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So You Got a PIP….Your Life Isn’t Over

You just got put on a performance improvement plan (PIP) – oh no. I am sure there are a number of thoughts crossing your mind:  crap, what am I going to do, my manager is just singling me out, how did this happen, the expectations are just too much, and on, and on.

It’s understandable the impact receiving a PIP can do to your ego and your feelings, but before you let this document impact you too much, take a step back and give some thought to the situation.

Be Honest with Yourself

Receiving a PIP can definitely impact your ego and feelings; however, don’t let your ego get in the way of you taking the information you received and rocking it out. Once you become honest with yourself about your current performance, the sooner you can pickup the pieces and work towards a remedy.

If you find that your role no longer excites you and you could care less about the PIP you just received, this could be a situation where it is time to move on to something new.

Don’t Tell Others You Are on a PIP

I have never understood why people tell others they are on a PIP. At the end of the day, keep this information between you and your manager.

Set Out a Plan

Break down each of the areas that were addressed in the performance improvement plan. Evaluate what your manager identified as lacking, determine your current performance and expected performance, and establish a plan to meet expected performance.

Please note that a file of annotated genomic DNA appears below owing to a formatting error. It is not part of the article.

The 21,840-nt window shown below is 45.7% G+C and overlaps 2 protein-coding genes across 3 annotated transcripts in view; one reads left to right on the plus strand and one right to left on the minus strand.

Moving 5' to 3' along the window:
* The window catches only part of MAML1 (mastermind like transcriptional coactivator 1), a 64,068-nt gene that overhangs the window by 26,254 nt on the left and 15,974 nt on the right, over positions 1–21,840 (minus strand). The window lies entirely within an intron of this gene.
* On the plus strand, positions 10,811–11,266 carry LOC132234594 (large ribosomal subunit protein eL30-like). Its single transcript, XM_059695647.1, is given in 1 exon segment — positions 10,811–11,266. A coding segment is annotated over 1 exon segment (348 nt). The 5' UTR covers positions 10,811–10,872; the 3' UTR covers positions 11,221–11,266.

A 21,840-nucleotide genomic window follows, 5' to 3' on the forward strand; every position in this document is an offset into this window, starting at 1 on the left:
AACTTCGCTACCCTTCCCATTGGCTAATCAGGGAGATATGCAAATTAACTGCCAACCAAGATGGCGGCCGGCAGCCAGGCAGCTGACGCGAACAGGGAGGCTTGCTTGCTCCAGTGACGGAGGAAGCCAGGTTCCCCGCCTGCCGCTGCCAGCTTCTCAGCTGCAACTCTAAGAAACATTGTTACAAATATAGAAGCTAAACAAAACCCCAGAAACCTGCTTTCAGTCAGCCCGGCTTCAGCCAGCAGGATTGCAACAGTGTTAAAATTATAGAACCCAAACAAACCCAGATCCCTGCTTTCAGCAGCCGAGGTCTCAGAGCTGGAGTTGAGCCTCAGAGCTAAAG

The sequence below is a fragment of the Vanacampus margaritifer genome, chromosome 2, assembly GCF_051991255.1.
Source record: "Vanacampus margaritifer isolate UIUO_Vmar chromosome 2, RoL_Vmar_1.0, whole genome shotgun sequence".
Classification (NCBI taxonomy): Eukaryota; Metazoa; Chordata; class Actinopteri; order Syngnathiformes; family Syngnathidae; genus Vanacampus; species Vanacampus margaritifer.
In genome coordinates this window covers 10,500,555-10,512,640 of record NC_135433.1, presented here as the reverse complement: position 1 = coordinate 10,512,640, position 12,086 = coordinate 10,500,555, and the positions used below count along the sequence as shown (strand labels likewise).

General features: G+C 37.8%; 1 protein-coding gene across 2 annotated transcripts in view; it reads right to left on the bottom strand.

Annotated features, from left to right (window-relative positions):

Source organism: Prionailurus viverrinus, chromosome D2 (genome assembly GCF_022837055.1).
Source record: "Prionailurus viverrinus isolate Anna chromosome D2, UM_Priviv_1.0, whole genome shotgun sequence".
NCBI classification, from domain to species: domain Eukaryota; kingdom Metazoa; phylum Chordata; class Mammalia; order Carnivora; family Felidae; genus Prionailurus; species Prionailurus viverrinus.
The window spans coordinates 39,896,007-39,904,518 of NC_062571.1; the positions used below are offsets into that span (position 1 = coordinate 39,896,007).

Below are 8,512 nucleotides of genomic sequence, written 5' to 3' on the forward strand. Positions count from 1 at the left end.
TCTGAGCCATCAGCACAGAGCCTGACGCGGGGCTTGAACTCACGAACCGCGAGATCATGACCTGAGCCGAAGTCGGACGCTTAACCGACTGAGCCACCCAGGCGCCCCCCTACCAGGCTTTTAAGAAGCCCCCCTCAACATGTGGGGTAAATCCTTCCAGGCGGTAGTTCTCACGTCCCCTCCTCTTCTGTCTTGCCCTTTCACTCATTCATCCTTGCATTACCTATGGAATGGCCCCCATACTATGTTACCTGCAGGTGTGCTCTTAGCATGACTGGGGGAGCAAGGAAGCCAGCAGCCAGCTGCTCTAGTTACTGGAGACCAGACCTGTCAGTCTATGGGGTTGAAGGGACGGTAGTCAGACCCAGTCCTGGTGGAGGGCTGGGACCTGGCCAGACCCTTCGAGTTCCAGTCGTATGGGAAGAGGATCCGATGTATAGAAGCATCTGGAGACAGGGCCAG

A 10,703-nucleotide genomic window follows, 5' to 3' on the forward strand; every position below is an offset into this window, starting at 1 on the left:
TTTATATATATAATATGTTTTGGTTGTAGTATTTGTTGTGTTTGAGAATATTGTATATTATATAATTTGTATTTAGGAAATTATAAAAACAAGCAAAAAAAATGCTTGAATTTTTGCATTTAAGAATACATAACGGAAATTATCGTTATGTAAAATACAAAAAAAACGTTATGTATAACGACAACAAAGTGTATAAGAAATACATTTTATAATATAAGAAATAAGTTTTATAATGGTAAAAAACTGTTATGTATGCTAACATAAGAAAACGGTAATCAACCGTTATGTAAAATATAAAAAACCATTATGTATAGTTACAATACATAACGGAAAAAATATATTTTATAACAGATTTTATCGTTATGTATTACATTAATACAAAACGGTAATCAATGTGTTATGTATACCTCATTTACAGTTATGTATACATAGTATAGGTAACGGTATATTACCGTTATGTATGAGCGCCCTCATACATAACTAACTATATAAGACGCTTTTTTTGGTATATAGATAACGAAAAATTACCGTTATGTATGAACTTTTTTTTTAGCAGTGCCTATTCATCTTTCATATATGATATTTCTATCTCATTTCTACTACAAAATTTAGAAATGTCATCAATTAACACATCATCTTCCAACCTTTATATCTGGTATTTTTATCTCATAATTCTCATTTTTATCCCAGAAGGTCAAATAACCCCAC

Communicate

An important aspect of improving your performance is to communicate with your manager. If you have difficulties with something that will assist you meeting a goal, inform your manager. Your difficulty could potentially be a barrier they did not consider or it could be a situation where your manager provides you some insight on how to overcome that barrier. Most managers want to see you succeed – take advantage of free advice!

Seek Out Advice

Seek others out that are doing well – get their advice on what is working for them and integrate some of that advice into your plan to get back on track.

Have Fun

It is human behavior for us to get in a rut for a little while after someone has addressed our performance. It’s natural and frankly if it didn’t impact you, I would be concerned that you did not care to improve the performance. Focusing on the negative won’t get you anywhere. Utilize your outlined plan to focus on getting ahead and have fun doing it!

Your Not a Bad Person

A performance improvement plan doesn’t mean you are a bad person or even a bad employee. It just means that focus has been lost with delivering expectations. In many instances it is not intentional for us to lose focus on our performance, but life happens!

So if you find yourself in a situation where you are issued a PIP, consider this as an opportunity to restart, get yourself back in the game, and hit a home run. Your life isn’t over just because you receive this document – it is only over if you allow it to be over.

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7 thoughts on “So You Got a PIP….Your Life Isn’t Over

  1. Hello Chris,

    Your advice regarding a PIP is really good, but what if your manager just doesn’t like you….period?